The largest drops for this market were (trading days from the peak given in parentheses) 13.5%(12), 11.7%(13), 9.9%(17), 6.8%(20), and 6.3%(9). The 30-day average change was -1.07%. By trading day 10 the % loss was 15.1%. By day 30 it was 31.0%.

1937
The largest drops for this market were 5.0%(18), 4.5%(15), 4.3%(28), 4.1%(24), and 3.1%(20). The 30-day average change was -0.68%. By trading day 10 the % loss was 6.0%. By day 30 it was 19.1%.

1946
The largest drops for this market were 2.5%(15), 1.2%(13), 1.0%(30), 0.95%(14), and 0.77%(8). The 30-day average change was -0.13%. By trading day 10 the % loss was 0.9%. By day 30 it was 3.9%.

1968
The largest drops for this market were 1.4%(19), 0.92%(3), 0.90%(17), 0.89%(4), and 0.77%(18). The 30-day average change was -0.29%. By trading day 10 the % loss was 2.7%. By day 30 it was 8.4%.

2000
The largest drops for this market were 2.6%(28), 1.9%(24), 1.6%(27), 1.5%(19), and 1.4%(10). The 30-day average change was -0.33%. By trading day 10 the % loss was 5.0%. By day 30 it was 9.6%.

2007
The largest drops for this market were 2.9%(10), 2.6%(15), 2.5%(6), 1.8%(27), and 1.6%(29). The 30-day average change was -0.24%. By trading day 10 the % loss was 2.6%. By day 30 it was 7.3%.

All the bear markets declined gradually for the first week. In fact, it was rare to find a substantial drop during that first week. Except for 1969, none of the largest percentage drops took place during the first week and those were only 0.92% and 0.89%. Markets did begin to diverge during the second week with the 1929, 1937, and 2000 markets dropping 15.1%, 6.0%, and 5.0%, respectively, after 10 trading days.

Once the top was reached, there was no turning back. Instead, most markets had a steady decline. The only exception was the exceedingly volatile 1929 market, which declined 35% by the 13th day recovered 19% and subsequently resumed its decline. This is an important point for our market since the S&P 500 had an intraday high of 2801.90 March 13. This placed it within 2.5% of the January 26, 2018 high, just within the window for the second peak topping range. That would have placed that potential second peak historically early for a major bear market with a correction preamble. The fact 24 trading days later we are still waffling back and forth and in a recent uptrend is in stark contrast to previous major bear market profiles and argues against that being the second peak.

Note that, except for the 1929 market, which by that time was recovering, none of the markets had reached bear territory 30 trading days after the market peak. Technically, the 1937 market had dipped into bear territory days before it but was only sitting 19.1% below the peak by day 30. All the other markets were only approaching correction level territory.

Given that summary, it is likely that we will also experience a gradual decline with little damage the first week. In fact, with large loss days paling in comparison to those we saw in early January, it may well lull investors into a sense of complacency. Having gone through a long correction already, there will likely be little concern a month and a half later if the 30th trading day arrives with losses still in the single digits. That would be a mistake as the bear relentlessly creeps up on us.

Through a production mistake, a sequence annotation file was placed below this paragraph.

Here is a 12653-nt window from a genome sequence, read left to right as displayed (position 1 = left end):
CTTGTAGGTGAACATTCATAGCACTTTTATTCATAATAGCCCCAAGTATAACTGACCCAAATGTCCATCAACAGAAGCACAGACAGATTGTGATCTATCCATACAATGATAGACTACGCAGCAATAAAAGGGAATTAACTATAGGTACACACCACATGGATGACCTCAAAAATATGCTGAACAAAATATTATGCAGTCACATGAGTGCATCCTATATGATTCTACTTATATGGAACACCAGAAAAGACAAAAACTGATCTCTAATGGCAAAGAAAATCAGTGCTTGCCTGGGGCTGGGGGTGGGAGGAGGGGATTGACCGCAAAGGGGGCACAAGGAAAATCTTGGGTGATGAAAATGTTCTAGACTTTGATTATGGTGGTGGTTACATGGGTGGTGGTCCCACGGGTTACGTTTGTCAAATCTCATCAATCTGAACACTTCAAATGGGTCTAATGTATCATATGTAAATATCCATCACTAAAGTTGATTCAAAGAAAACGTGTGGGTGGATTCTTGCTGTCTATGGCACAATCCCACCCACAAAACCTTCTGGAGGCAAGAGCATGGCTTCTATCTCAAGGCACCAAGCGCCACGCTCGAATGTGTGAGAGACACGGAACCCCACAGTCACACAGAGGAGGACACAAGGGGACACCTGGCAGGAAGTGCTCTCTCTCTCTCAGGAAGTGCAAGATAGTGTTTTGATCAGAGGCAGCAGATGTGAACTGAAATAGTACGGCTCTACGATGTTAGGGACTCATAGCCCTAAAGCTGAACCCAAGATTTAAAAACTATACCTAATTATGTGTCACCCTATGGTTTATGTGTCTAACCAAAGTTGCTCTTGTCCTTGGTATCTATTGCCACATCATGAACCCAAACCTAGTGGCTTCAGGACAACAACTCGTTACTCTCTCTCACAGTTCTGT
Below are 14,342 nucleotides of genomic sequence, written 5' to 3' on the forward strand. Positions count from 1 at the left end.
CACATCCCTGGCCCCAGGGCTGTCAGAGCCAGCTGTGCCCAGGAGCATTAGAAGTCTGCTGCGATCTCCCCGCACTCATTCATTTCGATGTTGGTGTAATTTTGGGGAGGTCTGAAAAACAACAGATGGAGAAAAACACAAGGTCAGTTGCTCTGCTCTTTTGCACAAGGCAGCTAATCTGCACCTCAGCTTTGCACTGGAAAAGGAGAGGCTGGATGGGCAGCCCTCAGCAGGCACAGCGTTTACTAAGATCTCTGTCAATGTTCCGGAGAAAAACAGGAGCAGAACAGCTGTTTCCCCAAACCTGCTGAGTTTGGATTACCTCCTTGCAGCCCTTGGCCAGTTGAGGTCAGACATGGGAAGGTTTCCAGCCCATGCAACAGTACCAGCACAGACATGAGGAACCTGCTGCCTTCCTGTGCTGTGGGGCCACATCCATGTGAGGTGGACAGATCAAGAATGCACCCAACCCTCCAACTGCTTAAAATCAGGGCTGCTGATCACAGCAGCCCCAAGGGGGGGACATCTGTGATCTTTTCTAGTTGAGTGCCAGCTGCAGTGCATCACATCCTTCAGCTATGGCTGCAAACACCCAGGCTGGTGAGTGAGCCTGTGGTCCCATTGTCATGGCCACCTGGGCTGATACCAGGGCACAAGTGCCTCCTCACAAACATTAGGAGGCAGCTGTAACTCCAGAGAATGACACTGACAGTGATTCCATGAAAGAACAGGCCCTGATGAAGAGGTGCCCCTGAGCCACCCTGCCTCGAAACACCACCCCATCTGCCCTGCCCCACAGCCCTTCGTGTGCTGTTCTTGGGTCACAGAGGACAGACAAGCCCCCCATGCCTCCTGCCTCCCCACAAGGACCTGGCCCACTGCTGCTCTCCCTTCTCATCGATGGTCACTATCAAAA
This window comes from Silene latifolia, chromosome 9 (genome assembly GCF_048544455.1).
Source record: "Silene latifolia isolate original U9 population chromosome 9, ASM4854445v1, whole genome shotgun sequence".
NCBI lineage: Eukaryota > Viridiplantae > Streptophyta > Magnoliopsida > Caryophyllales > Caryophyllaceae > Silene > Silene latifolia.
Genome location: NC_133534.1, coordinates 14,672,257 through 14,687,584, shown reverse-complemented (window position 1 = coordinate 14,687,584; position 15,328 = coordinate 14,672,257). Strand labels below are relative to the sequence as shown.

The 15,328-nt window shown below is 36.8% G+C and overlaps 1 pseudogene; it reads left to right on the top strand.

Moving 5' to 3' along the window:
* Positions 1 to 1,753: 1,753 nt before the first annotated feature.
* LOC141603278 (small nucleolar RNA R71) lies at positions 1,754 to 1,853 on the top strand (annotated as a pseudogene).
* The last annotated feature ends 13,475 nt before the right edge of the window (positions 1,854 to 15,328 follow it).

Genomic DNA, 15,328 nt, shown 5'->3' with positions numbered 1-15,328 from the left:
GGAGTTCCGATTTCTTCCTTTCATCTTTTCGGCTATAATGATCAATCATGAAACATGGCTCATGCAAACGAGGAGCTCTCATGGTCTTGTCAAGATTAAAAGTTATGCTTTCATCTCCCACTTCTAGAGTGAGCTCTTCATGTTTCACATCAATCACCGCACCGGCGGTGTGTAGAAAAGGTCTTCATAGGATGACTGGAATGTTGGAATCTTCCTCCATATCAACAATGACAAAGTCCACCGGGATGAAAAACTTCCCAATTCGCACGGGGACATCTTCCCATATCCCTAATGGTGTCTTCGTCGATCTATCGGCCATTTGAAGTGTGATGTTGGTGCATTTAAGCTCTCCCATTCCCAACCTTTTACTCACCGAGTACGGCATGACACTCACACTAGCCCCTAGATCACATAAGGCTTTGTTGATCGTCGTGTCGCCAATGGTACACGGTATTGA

[1] It’s Not Over, EzineArticles, April 9, 2018.
[2] The Coast Is Not Clear – Signs of an Impending Major Stock Market Crash, EzineArticles, February 20, 2018.
[3] Wharton Research Data Services (WRDS) was used to gather the Down Jones closing data and in preparing this article.

Hiring a Marketing Expert Vs Doing It Yourself

Marketing is a complex field that includes different strategies designed to improve visibility, establish a brand presence, engage prospective customers, and earn more revenue as a result. Business owners need to invest time and money into marketing if they want to stay ahead of the game and stand apart from the competition. A good marketing strategy can help businesses grow and enjoy more success.

However, many small business owners hesitate to hire professional marketers to handle their marketing campaign. It could be lack of trust, no budgetary means for it, or that they feel it’s a manageable task. In the end, they struggle to share responsibilities and delegate tasks while they run a business; which means they don’t outsource marketing and rely on inexperienced in-house employees to plan and implement the strategies that they end up overseeing.

Why Hiring a Marketing Expert can Help

Modern marketing is an expansive field, and it includes everything from digital marketing online to traditional offline marketing. Business owners rarely have enough time to learn different marketing techniques and understand how to implement them well on their platforms. All kinds of businesses, especially small companies, can benefit from professional assistance. Here are some reasons why hiring a professional is a good idea: